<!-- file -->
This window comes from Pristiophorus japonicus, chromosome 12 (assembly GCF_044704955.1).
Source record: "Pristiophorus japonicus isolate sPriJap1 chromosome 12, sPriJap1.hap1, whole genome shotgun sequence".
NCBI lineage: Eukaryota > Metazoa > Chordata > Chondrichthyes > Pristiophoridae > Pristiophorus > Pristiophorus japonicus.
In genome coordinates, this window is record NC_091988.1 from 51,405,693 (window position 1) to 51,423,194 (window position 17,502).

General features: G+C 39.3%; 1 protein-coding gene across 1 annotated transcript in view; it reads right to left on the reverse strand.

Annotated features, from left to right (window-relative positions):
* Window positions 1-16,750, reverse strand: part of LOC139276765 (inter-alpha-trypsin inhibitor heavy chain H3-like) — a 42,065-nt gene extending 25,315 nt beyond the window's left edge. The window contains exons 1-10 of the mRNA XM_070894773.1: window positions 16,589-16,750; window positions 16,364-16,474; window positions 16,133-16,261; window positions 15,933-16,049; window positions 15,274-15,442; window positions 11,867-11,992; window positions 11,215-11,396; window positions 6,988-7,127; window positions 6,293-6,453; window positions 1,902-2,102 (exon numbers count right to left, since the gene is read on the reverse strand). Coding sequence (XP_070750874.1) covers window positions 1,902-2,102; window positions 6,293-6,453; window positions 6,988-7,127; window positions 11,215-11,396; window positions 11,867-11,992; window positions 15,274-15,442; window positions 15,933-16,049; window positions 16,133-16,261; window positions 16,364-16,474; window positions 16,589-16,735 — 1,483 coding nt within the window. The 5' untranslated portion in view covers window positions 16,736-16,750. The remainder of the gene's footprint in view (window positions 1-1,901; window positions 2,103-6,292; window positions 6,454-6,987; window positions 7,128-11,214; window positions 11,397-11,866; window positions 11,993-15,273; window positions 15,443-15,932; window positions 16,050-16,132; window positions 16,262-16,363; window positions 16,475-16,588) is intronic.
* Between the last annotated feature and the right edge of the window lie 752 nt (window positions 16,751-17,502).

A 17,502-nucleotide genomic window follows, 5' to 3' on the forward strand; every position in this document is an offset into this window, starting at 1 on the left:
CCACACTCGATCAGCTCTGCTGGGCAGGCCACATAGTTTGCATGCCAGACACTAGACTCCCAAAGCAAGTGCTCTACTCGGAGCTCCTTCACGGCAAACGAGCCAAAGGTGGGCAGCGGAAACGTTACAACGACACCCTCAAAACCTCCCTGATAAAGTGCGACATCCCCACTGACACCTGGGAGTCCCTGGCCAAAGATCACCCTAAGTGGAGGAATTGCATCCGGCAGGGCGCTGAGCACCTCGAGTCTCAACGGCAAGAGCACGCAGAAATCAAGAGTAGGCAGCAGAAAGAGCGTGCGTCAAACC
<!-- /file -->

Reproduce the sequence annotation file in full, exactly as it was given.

This window comes from Pristiophorus japonicus, chromosome 12 (assembly GCF_044704955.1).
Source record: "Pristiophorus japonicus isolate sPriJap1 chromosome 12, sPriJap1.hap1, whole genome shotgun sequence".
NCBI lineage: Eukaryota > Metazoa > Chordata > Chondrichthyes > Pristiophoridae > Pristiophorus > Pristiophorus japonicus.
In genome coordinates, this window is record NC_091988.1 from 51,405,693 (window position 1) to 51,423,194 (window position 17,502).

General features: G+C 39.3%; 1 protein-coding gene across 1 annotated transcript in view; it reads right to left on the reverse strand.

Annotated features, from left to right (window-relative positions):
* Window positions 1-16,750, reverse strand: part of LOC139276765 (inter-alpha-trypsin inhibitor heavy chain H3-like) — a 42,065-nt gene extending 25,315 nt beyond the window's left edge. The window contains exons 1-10 of the mRNA XM_070894773.1: window positions 16,589-16,750; window positions 16,364-16,474; window positions 16,133-16,261; window positions 15,933-16,049; window positions 15,274-15,442; window positions 11,867-11,992; window positions 11,215-11,396; window positions 6,988-7,127; window positions 6,293-6,453; window positions 1,902-2,102 (exon numbers count right to left, since the gene is read on the reverse strand). Coding sequence (XP_070750874.1) covers window positions 1,902-2,102; window positions 6,293-6,453; window positions 6,988-7,127; window positions 11,215-11,396; window positions 11,867-11,992; window positions 15,274-15,442; window positions 15,933-16,049; window positions 16,133-16,261; window positions 16,364-16,474; window positions 16,589-16,735 — 1,483 coding nt within the window. The 5' untranslated portion in view covers window positions 16,736-16,750. The remainder of the gene's footprint in view (window positions 1-1,901; window positions 2,103-6,292; window positions 6,454-6,987; window positions 7,128-11,214; window positions 11,397-11,866; window positions 11,993-15,273; window positions 15,443-15,932; window positions 16,050-16,132; window positions 16,262-16,363; window positions 16,475-16,588) is intronic.
* Between the last annotated feature and the right edge of the window lie 752 nt (window positions 16,751-17,502).

A 17,502-nucleotide genomic window follows, 5' to 3' on the forward strand; every position in this document is an offset into this window, starting at 1 on the left:
CCACACTCGATCAGCTCTGCTGGGCAGGCCACATAGTTTGCATGCCAGACACTAGACTCCCAAAGCAAGTGCTCTACTCGGAGCTCCTTCACGGCAAACGAGCCAAAGGTGGGCAGCGGAAACGTTACAACGACACCCTCAAAACCTCCCTGATAAAGTGCGACATCCCCACTGACACCTGGGAGTCCCTGGCCAAAGATCACCCTAAGTGGAGGAATTGCATCCGGCAGGGCGCTGAGCACCTCGAGTCTCAACGGCAAGAGCACGCAGAAATCAAGAGTAGGCAGCAGAAAGAGCGTGCGTCAAACC